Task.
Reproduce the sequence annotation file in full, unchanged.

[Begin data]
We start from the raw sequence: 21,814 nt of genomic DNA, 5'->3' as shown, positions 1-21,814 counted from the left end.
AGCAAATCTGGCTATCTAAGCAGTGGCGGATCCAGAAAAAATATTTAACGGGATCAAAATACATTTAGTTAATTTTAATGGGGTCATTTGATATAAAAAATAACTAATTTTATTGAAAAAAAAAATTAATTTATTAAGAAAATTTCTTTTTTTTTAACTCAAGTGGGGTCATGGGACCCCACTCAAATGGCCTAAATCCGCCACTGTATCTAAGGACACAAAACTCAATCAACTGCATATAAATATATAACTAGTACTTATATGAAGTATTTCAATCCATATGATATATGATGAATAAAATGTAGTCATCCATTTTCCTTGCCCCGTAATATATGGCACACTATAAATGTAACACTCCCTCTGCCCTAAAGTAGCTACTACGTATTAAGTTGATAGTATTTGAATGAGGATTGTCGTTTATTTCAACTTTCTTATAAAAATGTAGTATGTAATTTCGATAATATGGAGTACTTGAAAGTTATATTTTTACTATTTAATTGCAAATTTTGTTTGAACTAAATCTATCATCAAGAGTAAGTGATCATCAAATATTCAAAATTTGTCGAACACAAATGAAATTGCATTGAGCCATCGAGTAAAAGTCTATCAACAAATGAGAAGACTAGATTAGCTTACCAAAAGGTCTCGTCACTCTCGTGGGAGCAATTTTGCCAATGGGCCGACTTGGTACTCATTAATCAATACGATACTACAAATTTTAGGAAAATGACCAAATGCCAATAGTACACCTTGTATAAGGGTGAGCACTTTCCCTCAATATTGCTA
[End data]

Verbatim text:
We start from the raw sequence: 21,814 nt of genomic DNA, 5'->3' as shown, positions 1-21,814 counted from the left end.
AGCAAATCTGGCTATCTAAGCAGTGGCGGATCCAGAAAAAATATTTAACGGGATCAAAATACATTTAGTTAATTTTAATGGGGTCATTTGATATAAAAAATAACTAATTTTATTGAAAAAAAAAATTAATTTATTAAGAAAATTTCTTTTTTTTTAACTCAAGTGGGGTCATGGGACCCCACTCAAATGGCCTAAATCCGCCACTGTATCTAAGGACACAAAACTCAATCAACTGCATATAAATATATAACTAGTACTTATATGAAGTATTTCAATCCATATGATATATGATGAATAAAATGTAGTCATCCATTTTCCTTGCCCCGTAATATATGGCACACTATAAATGTAACACTCCCTCTGCCCTAAAGTAGCTACTACGTATTAAGTTGATAGTATTTGAATGAGGATTGTCGTTTATTTCAACTTTCTTATAAAAATGTAGTATGTAATTTCGATAATATGGAGTACTTGAAAGTTATATTTTTACTATTTAATTGCAAATTTTGTTTGAACTAAATCTATCATCAAGAGTAAGTGATCATCAAATATTCAAAATTTGTCGAACACAAATGAAATTGCATTGAGCCATCGAGTAAAAGTCTATCAACAAATGAGAAGACTAGATTAGCTTACCAAAAGGTCTCGTCACTCTCGTGGGAGCAATTTTGCCAATGGGCCGACTTGGTACTCATTAATCAATACGATACTACAAATTTTAGGAAAATGACCAAATGCCAATAGTACACCTTGTATAAGGGTGAGCACTTTCCCTCAATATTGCTA